Infrared Thermometer Selection Guide
With the continuous improvement of science and technology, there are more and more types of infrared thermometers. We can’t help but be at a loss when purchasing. Faced with so many products, what should we do when shopping?
Below, our engineers will give you some suggestions.
When we buy, we generally consider the following three aspects:
1. Performance indicators, such as temperature range, spot size, working wavelength, measurement accuracy, response time, etc.;
2. Environmental and working conditions, such as ambient temperature, windows, display and output, protection accessories, etc.;
- Other options, such as ease of use, maintenance and calibration performance, and price, also have a certain impact on the choice of thermometer. With the continuous development of technology, the best design and new developments of infrared thermometers provide users with various functions and multi-purpose instruments, expanding the choice.
Then I will give you a specific introduction:
Determine the temperature range
The temperature measurement range is an important performance index of the thermometer. For example, the coverage range of TIME and Raytek products is -50℃-+3000℃, but this cannot be done by one type of infrared thermometer. Each type of thermometer has its own specific temperature measurement range. Therefore, the user’s measured temperature range must be accurate and comprehensive, neither too narrow nor too wide. According to the law of black body radiation, the change in radiant energy caused by temperature in the short-wave band of the spectrum will exceed the change in radiant energy caused by the emissivity error. Therefore, it is better to use shortwave as much as possible when measuring temperature.
Determine the target size
Infrared thermometers can be divided into monochromatic thermometers and two-color thermometers (radiometric colorimetric thermometers) according to their principles. For a monochromatic thermometer, when measuring temperature, the measured target area should be full of the thermometer’s field of view. It is recommended that the size of the measured target exceeds 50% of the field of view. If the size of the target is smaller than the field of view, the background radiation energy will enter the visual and acoustic symbols of the thermometer to interfere with the temperature measurement reading, causing errors. Conversely, if the target is larger than the field of view of the thermometer, the thermometer will not be affected by the background outside the measurement area.
Determine the optical resolution (distance and sensitivity)
The optical resolution is determined by the ratio of D to S, which is the ratio of the distance D from the thermometer to the target and the diameter S of the measuring spot. If the thermometer must be installed far away from the target due to environmental constraints, and you want to measure a small target, you should choose a thermometer with high optical resolution. The higher the optical resolution, the higher the D:S ratio, and the higher the cost of the thermometer.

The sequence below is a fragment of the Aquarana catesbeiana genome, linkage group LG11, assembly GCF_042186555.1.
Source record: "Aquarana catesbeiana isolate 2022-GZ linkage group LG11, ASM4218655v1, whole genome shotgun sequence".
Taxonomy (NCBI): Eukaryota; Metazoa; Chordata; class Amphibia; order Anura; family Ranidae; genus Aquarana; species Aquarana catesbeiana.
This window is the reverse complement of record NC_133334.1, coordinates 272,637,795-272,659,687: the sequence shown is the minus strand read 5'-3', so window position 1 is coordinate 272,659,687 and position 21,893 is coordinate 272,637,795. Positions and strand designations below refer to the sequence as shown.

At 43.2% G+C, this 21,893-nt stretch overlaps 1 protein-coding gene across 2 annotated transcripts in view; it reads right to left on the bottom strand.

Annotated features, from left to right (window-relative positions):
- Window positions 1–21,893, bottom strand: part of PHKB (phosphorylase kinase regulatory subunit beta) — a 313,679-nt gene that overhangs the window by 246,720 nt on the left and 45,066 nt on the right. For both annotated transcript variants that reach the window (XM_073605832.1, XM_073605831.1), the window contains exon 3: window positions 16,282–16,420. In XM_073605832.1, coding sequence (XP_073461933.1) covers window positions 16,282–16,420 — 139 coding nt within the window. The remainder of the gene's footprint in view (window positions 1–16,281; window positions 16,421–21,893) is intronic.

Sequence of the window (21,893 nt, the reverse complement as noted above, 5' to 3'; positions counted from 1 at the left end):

Determine the wavelength range
The emissivity and surface characteristics of the target material determine the spectral response or wavelength of the thermometer. For high reflectivity alloy materials, there are low or varying emissivity. In the high temperature area, the best wavelength for measuring metal materials is near infrared, and the wavelength of 0.18-1.0μm can be selected. Wavelengths of 1.6μm, 2.2μm and 3.9μm can be selected for other temperature zones. Since some materials are transparent at a certain wavelength, infrared energy will penetrate these materials, and a special wavelength should be selected for this material. For example, the internal temperature of the measuring glass should be 10μm, 2.2μm and 3.9μm (the glass to be measured must be very thick, otherwise it will pass through) wavelengths; the internal temperature of the measuring glass should be 5.0μm; the low measuring area should be 8-14μm; The wavelength of 3.43μm is used to measure polyethylene plastic film, and the wavelength of 4.3μm or 7.9μm is used for polyester. If the thickness exceeds 0.4mm, select 8-14μm wavelength; for example, measure CO2 in flame with narrow band 4.24-4.3μm wavelength, measure C0 in flame with narrow band 4.64μm wavelength, and measure N02 in flame with 4.47μm wavelength.
Determine the response time
The response time indicates the reaction speed of the infrared thermometer to the measured temperature change. It is defined as the time required to reach 95% of the energy of the final reading (two-color colorimetric fiber only needs 5% energy). It interacts with the photodetector and signal processing circuit. It is related to the time constant of the display system. The response time of the new infrared thermometer can reach 1ms. This is much faster than the contact temperature measurement method. If the speed of the target is fast or when measuring a rapidly heated target, a fast-response infrared thermometer should be selected, otherwise the signal response will not be adequate and the measurement accuracy will be reduced. However, not all applications require a fast-response infrared thermometer. When there is thermal inertia in a static or target thermal process, the response time of the thermometer can be relaxed. Therefore, the response time of the infrared thermometer should be selected to suit the conditions of the measured target.
I believe that through the above introduction, we should be able to choose a product that is suitable for our use when we buy an infrared thermometer.